Ohio Attorney General sues to keep Columbus Crew soccer from moving to Austin


Austin attorney Richard Suttle is representing Precourt Sports Ventures in the effort to bring the Major League Soccer club Columbus Crew to our neck of the woods.

He said the benefits to the community are pretty big.

“There have been numbers kicked around from $300 to $400 million over 25 years and again those are just the direct benefits,” Suttle said.

The major hold-up: finding that sweet spot for a stadium.

City Council provided a list of optional locations including some parkland. But Austinites love their parks. The team struck Butler Shores from the list after a public outcry. And last week the Parks board recommended taking Roy G. Guerrero off the list too. At last Thursday’s council meeting, parkland advocates implored council to follow suit and protect Guerrero.

“It’s got to be in a vibrant area where there’s a lot of things to do and eat and have entertainment options in addition to soccer. It’s got to have good transportation options and it’s got to have a cool factor,” Suttle said.

The McKalla Place location is city-owned but it’s not parkland and it’s a focal-point for Precourt Sports Ventures right now.

“McKalla Place is getting an extra focus because it’s really looking like a good site. It is in The Domain area, it’s close to rail, it’s got good roads next to it,” Suttle said.

Suttle said the property used to be an industrial site.

“One of the things we’ll have to look at, it’s been through some environmental cleanups. One of our things that we’ll be studying is to the extent that it’s been cleaned up and whether it will be suitable for a soccer park,” Suttle said.

The site is adjacent to Capital Metro’s MetroRail line as well as two apartment complexes that are under construction: Broadstone Burnet at 10301 Burnet Road, Austin, and The Copeland at 2511 W. Braker Lane, Austin.

But the Columbus Crew isn’t going to The Domain or anywhere in Austin if the Ohio attorney general gets his way.

This week Ohio Attorney General Mike DeWine, along with the city of Columbus, filed a lawsuit against Precourt Sports Ventures and MLS, citing a mid-1990s statute that prohibits team owners who use tax-supported facilities and accept state financial assistance from moving their team without giving at least six months’ notice and giving someone in the area a chance to buy the team.

The suit alleges the Columbus Crew has accepted millions of taxpayer dollars for parking facility improvements and more.

Precourt Sports Ventures said they are still reviewing the litigation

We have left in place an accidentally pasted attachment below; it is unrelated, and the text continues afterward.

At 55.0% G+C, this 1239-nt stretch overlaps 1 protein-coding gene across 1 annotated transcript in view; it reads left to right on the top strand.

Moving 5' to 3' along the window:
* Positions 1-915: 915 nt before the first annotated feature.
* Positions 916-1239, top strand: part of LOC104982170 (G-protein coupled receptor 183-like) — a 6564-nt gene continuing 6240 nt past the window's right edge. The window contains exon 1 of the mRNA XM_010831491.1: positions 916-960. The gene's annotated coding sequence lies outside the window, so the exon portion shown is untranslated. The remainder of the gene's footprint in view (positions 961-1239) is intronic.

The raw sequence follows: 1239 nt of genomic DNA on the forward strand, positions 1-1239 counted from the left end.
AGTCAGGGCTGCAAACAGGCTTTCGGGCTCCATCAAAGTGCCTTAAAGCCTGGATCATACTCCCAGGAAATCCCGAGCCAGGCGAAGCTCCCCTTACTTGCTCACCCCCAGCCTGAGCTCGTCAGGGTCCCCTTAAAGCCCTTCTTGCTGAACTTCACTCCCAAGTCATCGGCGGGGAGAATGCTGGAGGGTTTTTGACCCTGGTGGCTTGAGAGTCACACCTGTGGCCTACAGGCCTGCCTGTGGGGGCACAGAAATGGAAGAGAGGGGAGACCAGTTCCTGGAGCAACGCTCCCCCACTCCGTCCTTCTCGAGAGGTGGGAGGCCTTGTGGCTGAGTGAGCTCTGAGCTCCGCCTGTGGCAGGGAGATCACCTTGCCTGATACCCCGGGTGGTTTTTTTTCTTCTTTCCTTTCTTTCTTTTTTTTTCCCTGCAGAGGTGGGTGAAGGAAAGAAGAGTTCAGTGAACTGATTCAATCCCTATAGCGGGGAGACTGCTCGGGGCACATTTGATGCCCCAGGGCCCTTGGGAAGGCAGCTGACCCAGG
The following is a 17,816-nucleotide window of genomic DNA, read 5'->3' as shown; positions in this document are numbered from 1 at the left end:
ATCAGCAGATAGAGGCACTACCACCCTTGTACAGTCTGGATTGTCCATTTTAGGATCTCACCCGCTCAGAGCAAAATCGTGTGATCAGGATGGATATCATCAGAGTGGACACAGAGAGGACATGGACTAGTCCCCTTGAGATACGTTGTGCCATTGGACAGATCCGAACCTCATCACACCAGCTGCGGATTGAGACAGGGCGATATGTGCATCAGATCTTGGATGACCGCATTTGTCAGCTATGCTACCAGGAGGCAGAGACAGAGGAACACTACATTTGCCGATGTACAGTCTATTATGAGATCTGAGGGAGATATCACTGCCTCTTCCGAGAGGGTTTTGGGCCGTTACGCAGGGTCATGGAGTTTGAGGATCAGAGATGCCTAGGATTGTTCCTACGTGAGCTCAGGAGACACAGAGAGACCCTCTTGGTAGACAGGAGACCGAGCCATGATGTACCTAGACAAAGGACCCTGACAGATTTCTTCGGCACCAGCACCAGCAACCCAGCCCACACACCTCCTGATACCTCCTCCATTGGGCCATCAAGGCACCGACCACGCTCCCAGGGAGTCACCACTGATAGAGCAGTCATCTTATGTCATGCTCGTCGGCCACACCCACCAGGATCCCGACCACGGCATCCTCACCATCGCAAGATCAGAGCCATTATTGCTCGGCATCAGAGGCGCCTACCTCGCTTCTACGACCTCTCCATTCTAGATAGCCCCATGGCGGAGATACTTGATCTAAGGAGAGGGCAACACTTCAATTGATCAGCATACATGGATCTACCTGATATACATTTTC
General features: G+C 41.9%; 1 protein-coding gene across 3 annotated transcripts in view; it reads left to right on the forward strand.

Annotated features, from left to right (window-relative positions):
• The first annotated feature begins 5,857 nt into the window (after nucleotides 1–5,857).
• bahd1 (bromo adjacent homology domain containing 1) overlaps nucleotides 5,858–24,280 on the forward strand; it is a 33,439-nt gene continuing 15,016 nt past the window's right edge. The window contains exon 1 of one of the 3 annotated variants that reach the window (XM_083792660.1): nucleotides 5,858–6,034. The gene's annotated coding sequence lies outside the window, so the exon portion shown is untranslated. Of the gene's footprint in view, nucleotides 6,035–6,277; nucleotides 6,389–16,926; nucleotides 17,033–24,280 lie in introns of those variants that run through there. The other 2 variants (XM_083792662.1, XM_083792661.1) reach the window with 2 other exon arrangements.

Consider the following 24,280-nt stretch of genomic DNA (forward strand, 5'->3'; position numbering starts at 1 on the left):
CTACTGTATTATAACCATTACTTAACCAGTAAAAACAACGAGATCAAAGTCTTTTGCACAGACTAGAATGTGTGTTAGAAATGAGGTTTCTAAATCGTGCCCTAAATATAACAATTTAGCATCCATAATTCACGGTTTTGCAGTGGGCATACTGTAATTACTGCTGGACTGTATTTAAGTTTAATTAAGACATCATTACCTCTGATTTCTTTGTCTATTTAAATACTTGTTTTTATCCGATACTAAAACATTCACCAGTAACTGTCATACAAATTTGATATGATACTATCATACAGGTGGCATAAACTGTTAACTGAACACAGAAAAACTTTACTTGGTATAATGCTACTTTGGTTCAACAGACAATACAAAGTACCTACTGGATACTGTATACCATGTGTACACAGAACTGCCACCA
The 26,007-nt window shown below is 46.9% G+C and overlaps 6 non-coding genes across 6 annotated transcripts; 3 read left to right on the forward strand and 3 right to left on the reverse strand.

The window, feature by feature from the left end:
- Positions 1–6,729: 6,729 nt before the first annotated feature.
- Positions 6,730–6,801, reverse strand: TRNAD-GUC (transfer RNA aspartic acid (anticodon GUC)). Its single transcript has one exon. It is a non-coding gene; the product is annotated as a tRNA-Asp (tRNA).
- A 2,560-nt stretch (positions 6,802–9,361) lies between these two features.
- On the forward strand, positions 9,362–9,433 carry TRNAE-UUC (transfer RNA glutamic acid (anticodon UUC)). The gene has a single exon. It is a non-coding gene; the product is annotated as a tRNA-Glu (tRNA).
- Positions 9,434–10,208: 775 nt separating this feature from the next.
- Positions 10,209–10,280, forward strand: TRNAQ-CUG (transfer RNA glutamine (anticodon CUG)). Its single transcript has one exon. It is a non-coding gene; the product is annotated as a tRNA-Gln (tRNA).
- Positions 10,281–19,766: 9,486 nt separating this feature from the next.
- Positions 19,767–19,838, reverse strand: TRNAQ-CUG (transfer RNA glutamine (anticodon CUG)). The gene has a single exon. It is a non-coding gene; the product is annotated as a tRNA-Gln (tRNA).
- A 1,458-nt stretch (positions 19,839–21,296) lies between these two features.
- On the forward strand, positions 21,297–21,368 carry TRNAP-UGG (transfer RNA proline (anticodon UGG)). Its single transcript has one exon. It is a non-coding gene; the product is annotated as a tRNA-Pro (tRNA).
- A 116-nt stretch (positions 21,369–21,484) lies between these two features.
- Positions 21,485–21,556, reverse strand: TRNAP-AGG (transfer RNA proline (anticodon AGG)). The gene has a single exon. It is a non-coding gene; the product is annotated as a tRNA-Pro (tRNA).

“Somebody wants to file a lawsuit. … I’m not worried about it; it does not affect what we’re doing on our studies on sites in Austin, Texas,” Suttle said.

Suttle said they’re still reviewing the possible stadium spots and the ball is in Precourt’s “court” if you will as far as getting back with council about a preferred site for a stadium.

Joint statement from Major League Soccer and Precourt Sports Ventures:

“Precourt Sports Ventures and Major League Soccer are disappointed that the Ohio Attorney General and the City of Columbus have chosen to commence litigation rather than encouraging public officials in Columbus to engage in constructive discussions about the future of Columbus Crew SC.

The complaint, regrettably, chooses to ignore both the facts and the law. Since acquiring the right to operate the Club in 2013, PSV has made significant investments both on and off the field to try and make Crew SC a viable enterprise in Columbus. Despite these efforts and the on-field success of the Club, Crew SC has been at or near the bottom in the League with respect to box office results and corporate support. Marketplace challenges have existed in Columbus for 22 years since the club’s founding in 1996. As a result, PSV last October announced that it would explore the possibility of relocation while also continuing to see if Columbus can be a successful MLS market, and in particular, whether there is a path to a new stadium.

MLS and PSV remain willing to engage with both public officials and potential private investors in Columbus to determine if there is a legitimate plan to make Crew SC viable in Columbus, including a plan for a new stadium.

Throughout this process, PSV and MLS have complied, and will continue to comply, with all relevant laws, but we strongly disagree with the AG’s and City’s interpretation of the Modell Law, its applicability to Columbus Crew SC, and the remedies they seek.”

Reporting is provided as part of Community Impact Newspaper’s partnership with Fox 7 News

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  1. It’s worth noting that the Modell Law has never been tested in court, and if it were to be would not hold much water. Beyond that there are many ways for the Crew to move forward without even challenging that statute; simply offer to sell the team for an obscene amount over market value (Precourt doesn’t want to sell so this seems fair), and give them a 6 month notice of the impending departure.

    Welcome to Austin, Soccer Team Formerly Known as the Crew.

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